Professor Arthur Christopoulos is a professor of analytical pharmacology at Monash University and brought unique insight into the effects of drugs on the brain. He also spoke about the potential therapeutic benefits of drugs that are currently illegal, as well as harm associated with drugs that are legal.
“Addiction is literally associated with changes to both brain chemistry and brain structure. Prolonged exposure to psychoactive substances, legal or otherwise, can and does change the signalling, the anatomy and the function of the brain. This is no longer a hypothesis,” Professor Christopoulos said.
Like Professor Treloar, he spoke about how treating addiction as a criminal act instead of a health condition is not supported by scientific evidence.
Some illegal drugs have even been shown to have therapeutic benefits, he said. Recently, Monash University has been allowed to explore the use of psilocybin—the active ingredient of magic mushrooms and MDMA—to treat psychiatric disorders such as depression, anxiety and OCD. Results from clinical trials have so far been positive.
“In the pursuit of better, safer and more effective medicines, especially in an area such as mental ill health, we need to be able to access and utilise substances that contemporary research is clearly telling us may work better than the current standard of care,” Professor Christopoulos said.
“Yet there remains a disconnect in our ability to access and use these potential medicines in a timely manner. That can make a huge difference, particularly to those most marginalised in our society.”
Professor Christopoulos went on to note how a study by a leading neuropsychopharmacologist found that the most harmful (psychologically, medically and socially) substances in the population are alcohol, ice, heroin and nicotine, in that order.
“In contrast, MDMA and classic psychedelics were literally at the other end of the spectrum,” Professor Christopoulos said.
“So in terms of harm minimisation, we haven’t got it right; it is almost unethical not to revisit this from the ground up.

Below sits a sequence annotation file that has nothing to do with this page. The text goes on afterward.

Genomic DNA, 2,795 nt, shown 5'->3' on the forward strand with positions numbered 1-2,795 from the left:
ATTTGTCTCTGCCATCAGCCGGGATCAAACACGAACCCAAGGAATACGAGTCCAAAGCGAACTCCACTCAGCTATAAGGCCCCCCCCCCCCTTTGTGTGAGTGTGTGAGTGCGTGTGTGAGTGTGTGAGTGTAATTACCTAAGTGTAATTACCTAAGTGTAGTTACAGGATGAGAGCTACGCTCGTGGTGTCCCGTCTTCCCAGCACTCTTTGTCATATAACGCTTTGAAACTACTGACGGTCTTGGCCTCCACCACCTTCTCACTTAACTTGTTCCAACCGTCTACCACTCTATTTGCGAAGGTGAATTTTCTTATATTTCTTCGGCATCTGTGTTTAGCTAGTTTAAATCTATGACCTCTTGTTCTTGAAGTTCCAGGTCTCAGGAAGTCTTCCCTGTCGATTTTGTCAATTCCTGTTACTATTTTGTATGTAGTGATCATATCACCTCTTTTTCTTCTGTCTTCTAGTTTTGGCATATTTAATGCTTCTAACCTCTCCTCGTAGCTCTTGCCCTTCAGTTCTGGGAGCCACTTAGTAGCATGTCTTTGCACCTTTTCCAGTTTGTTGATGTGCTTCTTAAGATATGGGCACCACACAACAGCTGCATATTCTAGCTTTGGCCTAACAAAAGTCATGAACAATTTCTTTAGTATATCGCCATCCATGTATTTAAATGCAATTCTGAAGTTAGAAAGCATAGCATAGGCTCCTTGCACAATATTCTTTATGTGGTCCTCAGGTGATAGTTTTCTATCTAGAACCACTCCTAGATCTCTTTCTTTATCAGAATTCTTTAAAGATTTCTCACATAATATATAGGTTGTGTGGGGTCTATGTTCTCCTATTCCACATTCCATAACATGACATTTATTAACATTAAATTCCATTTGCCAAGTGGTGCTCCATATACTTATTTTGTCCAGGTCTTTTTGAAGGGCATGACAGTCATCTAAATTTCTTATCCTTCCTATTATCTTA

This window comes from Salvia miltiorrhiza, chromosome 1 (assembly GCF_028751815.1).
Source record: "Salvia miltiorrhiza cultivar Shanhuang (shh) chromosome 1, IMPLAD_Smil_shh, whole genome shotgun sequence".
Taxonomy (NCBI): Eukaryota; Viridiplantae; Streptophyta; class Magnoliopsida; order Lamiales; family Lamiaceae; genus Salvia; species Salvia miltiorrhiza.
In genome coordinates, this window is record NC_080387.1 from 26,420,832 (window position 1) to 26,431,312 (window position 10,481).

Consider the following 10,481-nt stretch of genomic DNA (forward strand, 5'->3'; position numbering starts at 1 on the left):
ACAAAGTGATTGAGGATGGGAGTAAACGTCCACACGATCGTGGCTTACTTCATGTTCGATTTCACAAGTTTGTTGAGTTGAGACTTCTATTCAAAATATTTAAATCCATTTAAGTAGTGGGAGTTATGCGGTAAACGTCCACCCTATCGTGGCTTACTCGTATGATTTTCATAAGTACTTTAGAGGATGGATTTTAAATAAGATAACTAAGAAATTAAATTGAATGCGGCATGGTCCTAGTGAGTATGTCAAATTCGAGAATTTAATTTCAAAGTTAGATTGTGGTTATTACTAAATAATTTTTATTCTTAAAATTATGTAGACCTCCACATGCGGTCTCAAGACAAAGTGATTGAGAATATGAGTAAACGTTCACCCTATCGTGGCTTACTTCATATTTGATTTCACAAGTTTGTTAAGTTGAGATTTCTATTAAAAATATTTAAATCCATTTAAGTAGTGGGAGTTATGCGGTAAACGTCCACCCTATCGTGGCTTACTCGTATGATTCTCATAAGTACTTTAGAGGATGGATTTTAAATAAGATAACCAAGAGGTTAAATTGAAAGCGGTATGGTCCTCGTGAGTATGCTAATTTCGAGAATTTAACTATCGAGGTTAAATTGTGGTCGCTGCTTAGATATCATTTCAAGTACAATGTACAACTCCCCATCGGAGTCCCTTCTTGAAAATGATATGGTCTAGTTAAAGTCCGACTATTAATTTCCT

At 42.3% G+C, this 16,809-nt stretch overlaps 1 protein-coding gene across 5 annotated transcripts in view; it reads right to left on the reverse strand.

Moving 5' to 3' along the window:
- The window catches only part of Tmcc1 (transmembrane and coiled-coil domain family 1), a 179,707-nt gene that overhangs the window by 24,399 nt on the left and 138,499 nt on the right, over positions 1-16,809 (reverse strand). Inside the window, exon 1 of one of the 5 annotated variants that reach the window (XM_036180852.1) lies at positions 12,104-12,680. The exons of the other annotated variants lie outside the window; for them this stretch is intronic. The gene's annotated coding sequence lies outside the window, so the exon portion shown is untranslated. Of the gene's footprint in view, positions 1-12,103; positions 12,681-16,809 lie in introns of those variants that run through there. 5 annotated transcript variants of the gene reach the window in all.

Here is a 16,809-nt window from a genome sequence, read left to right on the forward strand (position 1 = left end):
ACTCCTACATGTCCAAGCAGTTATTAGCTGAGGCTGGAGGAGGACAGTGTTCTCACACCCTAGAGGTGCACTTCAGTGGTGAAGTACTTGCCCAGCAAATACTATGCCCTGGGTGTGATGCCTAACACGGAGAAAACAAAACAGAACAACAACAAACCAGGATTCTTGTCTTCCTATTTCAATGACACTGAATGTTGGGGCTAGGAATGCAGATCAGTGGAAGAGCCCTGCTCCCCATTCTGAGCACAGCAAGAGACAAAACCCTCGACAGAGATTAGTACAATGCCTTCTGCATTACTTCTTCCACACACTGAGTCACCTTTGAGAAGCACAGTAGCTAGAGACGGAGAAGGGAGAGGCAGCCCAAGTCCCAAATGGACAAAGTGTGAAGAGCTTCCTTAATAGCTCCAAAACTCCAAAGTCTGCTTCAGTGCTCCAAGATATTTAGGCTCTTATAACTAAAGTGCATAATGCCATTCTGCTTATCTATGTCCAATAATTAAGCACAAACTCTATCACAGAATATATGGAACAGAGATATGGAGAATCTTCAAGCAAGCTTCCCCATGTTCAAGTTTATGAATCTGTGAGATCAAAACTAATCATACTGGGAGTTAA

In terms of harm minimisation, we haven't got it right; it is almost unethical not to revisit this from the ground up.
“Knowing what we know now, and if we had a clean slate, what would we do in terms of the intersection between the law and science when it comes to pharmacological substances that may or may not be historically classified as illicit?
“The divide between science and the law when it comes to how we approach and regulate medicines in drugs, especially in the psychoactive drug space, is vast. There are numerous historical reasons for this, but in this day and age, I believe we can and we should do better.”
A barrister with 46 years in criminal law and 17 years as the NSW Director of Public Prosecutions, Professor Nicholas Cowdery spoke about how criminal law is not the most appropriate way to deal with drug use because it is a health and social issue.
“The story is that over time, moral decisions have been made about drugs and about individual drugs, for which there is no scientific or evidence-based foundation,” he said.
“Somebody, somewhere at some time has decided that a drug is not only bad, but so bad that it should be punished by law for a person to be associated with that drug.
“We have created the conditions for criminals to flourish, and users to suffer, by the laws that we have made. And then we spend vast amounts of public resources attempting to reverse those effects. So, in my view, radical change is necessary.”
He went on to explain that the most rational course of action would be to legalise, regulate, control and tax all drugs. Limits could then be placed on availability, advertising, and age of purchase. Educational materials and support services could also be made more readily available.
We have created the conditions for criminals to flourish, and users to suffer, by the laws that we have made … In my view, radical change is necessary.
“Heroin could be made available on prescription as it is in the United Kingdom to treat addiction, it would then be provided under continuing medical supervision,” Professor Cowdery said.
With this legitimate access, he argued, we would be more able to identify and help problematic users so that addiction could be better treated. This approach would also destroy the illegal market and the crime associated with it.
The law would still hold those operating outside the licence system accountable but would remove all criminal profits from the drug trade and reduce the harm caused by using drugs.
“It is happening elsewhere, step by step.” Professor Cowdery concluded.